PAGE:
The start of April should see checks to see if MRSA is present in patients’ skin or noses being carried out before they go into hospitals across England.
The government set a target in its NHS Operating Framework for 2008-2009 making it compulsory for all acute NHS trusts in England to screen elective patient admissions for MRSA from the end of March.
Among those that have successfully implemented screening across their trusts in line with the target is NHS Yorkshire and the Humber.
If MRSA is discovered it will be treated using a special body wash and nasal cream before the patient is admitted. The treatment will be used for a five-day period and people can continue as normal while they are receiving treatment.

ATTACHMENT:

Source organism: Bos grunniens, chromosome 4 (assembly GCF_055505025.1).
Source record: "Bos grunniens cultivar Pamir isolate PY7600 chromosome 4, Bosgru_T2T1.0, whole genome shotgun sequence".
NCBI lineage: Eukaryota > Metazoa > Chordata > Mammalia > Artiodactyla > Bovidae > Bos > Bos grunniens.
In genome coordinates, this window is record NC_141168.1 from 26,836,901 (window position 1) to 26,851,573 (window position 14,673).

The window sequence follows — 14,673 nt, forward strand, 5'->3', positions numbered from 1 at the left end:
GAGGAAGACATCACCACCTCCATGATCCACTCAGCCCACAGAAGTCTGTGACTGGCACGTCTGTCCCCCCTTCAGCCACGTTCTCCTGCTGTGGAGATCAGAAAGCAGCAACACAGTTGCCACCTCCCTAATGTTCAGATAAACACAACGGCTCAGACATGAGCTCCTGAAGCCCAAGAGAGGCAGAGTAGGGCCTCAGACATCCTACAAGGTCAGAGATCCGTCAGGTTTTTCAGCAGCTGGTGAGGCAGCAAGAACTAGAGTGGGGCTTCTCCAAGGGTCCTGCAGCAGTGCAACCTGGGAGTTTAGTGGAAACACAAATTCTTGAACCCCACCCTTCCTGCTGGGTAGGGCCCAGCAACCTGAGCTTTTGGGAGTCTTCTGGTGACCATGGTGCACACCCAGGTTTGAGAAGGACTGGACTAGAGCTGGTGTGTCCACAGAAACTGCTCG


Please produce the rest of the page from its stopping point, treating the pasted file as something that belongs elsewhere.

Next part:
David Thompson, acting director of patient care and partnerships at NHS Yorkshire and the Humber, said: ‘MRSA can live harmlessly on skin without causing an infection. Up to 5% of us will be carrying it on the surface of our skin, or in our nose. It only becomes dangerous when it enters the body through a break in the skin.’
He said if a patient tests positive for MRSA it does not mean they are a danger to other people.
Mr Thompson said: ‘We know that people are extremely concerned about this issue and this new initiative offers us another practical method of infection control that is a welcome addition to all the good work that is already going on across our region.’
MRSA cases have fallen by a third across the region in the last yeWebvision | Edit Storyar, according to the SHA.